Conditions InDepth: Chronic Obstructive Pulmonary Disease (COPD)En Español (Spanish Version)
Chronic obstructive pulmonary disease (COPD) refers to two lung diseases that are closely related: emphysema and chronic bronchitis. Although these diseases often occur together, you may have symptoms more characteristic of one than the other. In both conditions, airflow out of the lungs is restricted, making breathing very difficult.
Up to 90% of COPD cases are caused by smoking, and smokers are 10 times more likely to die from the disease. Frequent lung infections and exposure to certain industrial chemicals can also cause COPD and some cases are related to genetic abnormalities. Approximately 16 million Americans been diagnosed with COPD. It is estimated that at least 12 million other Americans have the disease but have not been diagnosed. COPD causes about 120,000 deaths per year. It is currently the fourth leading cause of death in Americans, although it is predicted to rise to become the third leading cause by 2020. Although the changes in lung tissue differ between the two diseases, the causes and treatments are similar.
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Chronic bronchitis is characterized by inflamed airway tissue and excessive mucus production. This leads to a persistent, productive cough that lasts for several months each year. Sometimes the large and small airways of the lungs become narrowed, and the lining of the passageways may become scarred. This makes it hard to move air in and out of your lungs, resulting in shortness of breath. Over 12 million Americans have chronic bronchitis.
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In emphysema, the walls between the tiny air sacs in the lungs lose their ability to stretch, and they become weakened and break. As the lung tissue becomes less elastic, air is trapped inside the air sacs, and the exchange of oxygen and carbon dioxide is impaired. Nearly three million Americans have emphysema.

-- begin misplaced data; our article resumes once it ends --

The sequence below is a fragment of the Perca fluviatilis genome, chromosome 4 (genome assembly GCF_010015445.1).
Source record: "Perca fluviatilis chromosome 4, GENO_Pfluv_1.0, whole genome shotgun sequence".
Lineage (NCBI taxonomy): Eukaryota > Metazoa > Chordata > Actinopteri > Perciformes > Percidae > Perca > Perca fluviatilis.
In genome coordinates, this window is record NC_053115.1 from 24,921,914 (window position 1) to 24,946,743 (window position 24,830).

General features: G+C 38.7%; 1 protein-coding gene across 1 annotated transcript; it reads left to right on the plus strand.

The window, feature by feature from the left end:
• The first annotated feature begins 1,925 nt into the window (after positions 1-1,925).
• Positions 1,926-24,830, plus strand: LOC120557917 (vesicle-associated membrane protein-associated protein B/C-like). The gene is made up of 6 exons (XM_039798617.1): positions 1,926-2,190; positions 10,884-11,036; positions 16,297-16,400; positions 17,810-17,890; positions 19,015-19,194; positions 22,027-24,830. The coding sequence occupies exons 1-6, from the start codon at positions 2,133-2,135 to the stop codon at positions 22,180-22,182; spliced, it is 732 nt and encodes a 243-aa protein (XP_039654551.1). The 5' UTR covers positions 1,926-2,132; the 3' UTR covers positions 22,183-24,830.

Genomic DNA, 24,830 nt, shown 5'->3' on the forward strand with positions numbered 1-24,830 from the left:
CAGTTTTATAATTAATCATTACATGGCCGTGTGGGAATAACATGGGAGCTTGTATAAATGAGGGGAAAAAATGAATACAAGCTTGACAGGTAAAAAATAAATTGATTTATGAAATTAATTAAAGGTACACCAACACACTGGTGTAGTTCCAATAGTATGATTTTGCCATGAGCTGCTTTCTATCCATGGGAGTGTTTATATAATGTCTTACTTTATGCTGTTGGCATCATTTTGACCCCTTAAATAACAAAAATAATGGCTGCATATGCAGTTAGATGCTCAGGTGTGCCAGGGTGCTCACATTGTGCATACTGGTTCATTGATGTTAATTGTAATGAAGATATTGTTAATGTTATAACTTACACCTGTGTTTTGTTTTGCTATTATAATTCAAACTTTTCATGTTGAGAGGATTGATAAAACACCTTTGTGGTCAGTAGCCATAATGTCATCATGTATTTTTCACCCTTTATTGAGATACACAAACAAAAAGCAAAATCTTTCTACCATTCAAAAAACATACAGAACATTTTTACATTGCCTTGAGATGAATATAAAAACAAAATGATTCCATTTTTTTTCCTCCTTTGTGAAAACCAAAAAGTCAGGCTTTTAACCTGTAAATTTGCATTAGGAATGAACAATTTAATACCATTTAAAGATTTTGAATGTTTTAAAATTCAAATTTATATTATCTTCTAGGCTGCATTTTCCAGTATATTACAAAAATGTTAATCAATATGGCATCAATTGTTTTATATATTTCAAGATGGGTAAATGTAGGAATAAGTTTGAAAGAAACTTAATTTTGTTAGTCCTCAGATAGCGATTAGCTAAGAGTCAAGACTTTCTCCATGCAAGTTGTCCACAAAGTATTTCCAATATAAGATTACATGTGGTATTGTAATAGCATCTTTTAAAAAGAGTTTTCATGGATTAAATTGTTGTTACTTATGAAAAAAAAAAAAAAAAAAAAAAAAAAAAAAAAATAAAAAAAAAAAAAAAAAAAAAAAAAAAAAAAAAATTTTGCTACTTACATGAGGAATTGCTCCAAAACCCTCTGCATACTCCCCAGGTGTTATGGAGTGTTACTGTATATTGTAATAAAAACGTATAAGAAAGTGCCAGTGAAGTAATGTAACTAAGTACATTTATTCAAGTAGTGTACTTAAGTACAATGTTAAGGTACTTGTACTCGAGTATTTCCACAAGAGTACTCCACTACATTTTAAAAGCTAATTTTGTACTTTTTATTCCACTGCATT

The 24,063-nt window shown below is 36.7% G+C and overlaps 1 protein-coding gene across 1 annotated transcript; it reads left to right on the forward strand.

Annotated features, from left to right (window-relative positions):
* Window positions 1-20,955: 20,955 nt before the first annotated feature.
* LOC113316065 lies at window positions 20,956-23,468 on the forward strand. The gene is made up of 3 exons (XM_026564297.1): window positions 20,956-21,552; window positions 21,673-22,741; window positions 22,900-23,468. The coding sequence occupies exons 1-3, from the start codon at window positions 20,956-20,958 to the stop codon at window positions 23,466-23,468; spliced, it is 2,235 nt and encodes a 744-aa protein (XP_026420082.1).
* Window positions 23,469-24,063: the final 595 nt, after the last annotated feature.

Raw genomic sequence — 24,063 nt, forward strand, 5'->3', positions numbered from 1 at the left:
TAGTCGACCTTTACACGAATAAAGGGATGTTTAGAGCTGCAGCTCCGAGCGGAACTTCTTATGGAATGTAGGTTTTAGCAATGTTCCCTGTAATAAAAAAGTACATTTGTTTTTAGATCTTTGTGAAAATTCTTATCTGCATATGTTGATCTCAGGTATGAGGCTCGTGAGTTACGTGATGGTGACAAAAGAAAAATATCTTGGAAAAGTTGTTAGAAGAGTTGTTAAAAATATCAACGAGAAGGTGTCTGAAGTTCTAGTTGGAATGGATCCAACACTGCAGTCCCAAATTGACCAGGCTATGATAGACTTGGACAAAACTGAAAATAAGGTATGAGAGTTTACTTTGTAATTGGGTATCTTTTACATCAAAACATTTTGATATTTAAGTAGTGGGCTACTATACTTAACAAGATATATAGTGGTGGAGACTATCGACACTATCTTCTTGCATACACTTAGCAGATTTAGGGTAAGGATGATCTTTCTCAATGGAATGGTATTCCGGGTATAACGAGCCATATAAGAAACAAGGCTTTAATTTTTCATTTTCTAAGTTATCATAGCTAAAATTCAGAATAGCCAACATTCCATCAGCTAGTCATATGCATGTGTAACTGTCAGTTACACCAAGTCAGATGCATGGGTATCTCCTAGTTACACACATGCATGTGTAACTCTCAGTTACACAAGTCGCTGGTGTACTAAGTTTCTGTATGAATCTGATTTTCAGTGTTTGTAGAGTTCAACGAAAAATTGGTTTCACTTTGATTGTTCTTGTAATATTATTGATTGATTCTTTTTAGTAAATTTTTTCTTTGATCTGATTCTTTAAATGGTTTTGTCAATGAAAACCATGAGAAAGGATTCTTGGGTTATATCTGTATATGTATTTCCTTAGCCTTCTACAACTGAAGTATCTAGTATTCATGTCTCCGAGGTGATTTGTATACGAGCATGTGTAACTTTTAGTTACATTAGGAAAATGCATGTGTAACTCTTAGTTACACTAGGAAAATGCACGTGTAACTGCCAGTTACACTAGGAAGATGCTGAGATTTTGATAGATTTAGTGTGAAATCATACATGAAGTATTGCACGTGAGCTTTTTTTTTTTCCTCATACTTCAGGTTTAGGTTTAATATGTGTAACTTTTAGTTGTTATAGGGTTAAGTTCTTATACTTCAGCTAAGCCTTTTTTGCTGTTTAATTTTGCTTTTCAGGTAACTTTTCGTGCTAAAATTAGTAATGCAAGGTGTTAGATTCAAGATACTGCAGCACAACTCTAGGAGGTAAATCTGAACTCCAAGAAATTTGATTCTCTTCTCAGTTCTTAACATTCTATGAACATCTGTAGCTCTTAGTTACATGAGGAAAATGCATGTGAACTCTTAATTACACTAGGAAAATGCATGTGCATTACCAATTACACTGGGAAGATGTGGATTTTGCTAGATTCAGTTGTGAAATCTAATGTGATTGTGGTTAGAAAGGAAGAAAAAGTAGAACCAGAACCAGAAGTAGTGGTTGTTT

What are the risk factors for chronic obstructive pulmonary disease?
What are the symptoms of chronic obstructive pulmonary disease?
How is chronic obstructive pulmonary disease diagnosed?
What are the treatments for chronic obstructive pulmonary disease?
Are there screening tests for chronic obstructive pulmonary disease?
How can I reduce my risk of chronic obstructive pulmonary disease?
What questions should I ask my healthcare provider?
What is it like to live with chronic obstructive pulmonary disease?
Where can I get more information about chronic obstructive pulmonary disease?
American Lung Association website. Available at: http://www.lungusa.org/site/pp.asp?c=dvLUK9O0E&b=22542 .
National Heart, Lung and Blood Institute website. Available at: http://www.nhlbi.nih.gov/.
Last reviewed June 2008 by Rosalyn Carson-DeWitt, MD
Please be aware that this information is provided to supplement the care provided by your physician. It is neither intended nor implied to be a substitute for professional medical advice. CALL YOUR HEALTHCARE PROVIDER IMMEDIATELY IF YOU THINK YOU MAY HAVE A MEDICAL EMERGENCY. Always seek the advice of your physician or other qualified health provider prior to starting any new treatment or with any questions you may have regarding a medical condition.
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